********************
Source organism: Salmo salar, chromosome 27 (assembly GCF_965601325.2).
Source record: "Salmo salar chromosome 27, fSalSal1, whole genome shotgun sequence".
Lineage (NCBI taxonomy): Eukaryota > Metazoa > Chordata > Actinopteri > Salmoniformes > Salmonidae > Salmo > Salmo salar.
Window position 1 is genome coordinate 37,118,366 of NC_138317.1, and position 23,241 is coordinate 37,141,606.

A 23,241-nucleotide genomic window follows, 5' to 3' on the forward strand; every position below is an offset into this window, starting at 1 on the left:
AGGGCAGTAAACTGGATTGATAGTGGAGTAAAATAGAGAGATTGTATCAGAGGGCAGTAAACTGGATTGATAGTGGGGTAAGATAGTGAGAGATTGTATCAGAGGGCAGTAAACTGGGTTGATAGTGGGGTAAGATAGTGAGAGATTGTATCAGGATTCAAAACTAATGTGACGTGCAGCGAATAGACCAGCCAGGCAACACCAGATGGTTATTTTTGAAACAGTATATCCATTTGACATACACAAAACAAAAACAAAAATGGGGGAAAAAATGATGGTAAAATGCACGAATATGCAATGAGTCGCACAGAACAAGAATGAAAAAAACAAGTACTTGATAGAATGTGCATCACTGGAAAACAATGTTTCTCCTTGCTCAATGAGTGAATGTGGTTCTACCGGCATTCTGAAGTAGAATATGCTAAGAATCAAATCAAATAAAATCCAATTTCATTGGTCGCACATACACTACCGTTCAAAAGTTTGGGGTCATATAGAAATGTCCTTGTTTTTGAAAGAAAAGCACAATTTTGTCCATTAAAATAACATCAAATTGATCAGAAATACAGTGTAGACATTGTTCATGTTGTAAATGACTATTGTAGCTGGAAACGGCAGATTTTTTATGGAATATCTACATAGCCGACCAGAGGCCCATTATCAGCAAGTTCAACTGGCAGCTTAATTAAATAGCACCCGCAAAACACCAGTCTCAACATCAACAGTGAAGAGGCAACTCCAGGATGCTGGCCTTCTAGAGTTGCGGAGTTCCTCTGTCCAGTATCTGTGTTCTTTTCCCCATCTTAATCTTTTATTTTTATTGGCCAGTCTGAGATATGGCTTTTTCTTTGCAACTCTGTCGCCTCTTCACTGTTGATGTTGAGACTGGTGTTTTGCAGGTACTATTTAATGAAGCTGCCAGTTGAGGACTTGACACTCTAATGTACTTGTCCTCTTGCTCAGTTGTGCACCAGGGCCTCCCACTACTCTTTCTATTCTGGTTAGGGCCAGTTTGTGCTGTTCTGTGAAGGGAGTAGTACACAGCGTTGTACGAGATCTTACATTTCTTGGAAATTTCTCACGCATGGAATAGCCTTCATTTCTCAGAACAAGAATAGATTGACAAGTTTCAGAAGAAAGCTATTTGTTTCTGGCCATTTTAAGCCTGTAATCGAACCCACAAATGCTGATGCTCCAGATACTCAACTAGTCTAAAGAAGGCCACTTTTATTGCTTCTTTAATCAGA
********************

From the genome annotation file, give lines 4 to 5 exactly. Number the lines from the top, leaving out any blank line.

Window position 1 is genome coordinate 37,118,366 of NC_138317.1, and position 23,241 is coordinate 37,141,606.

A 23,241-nucleotide genomic window follows, 5' to 3' on the forward strand; every position below is an offset into this window, starting at 1 on the left: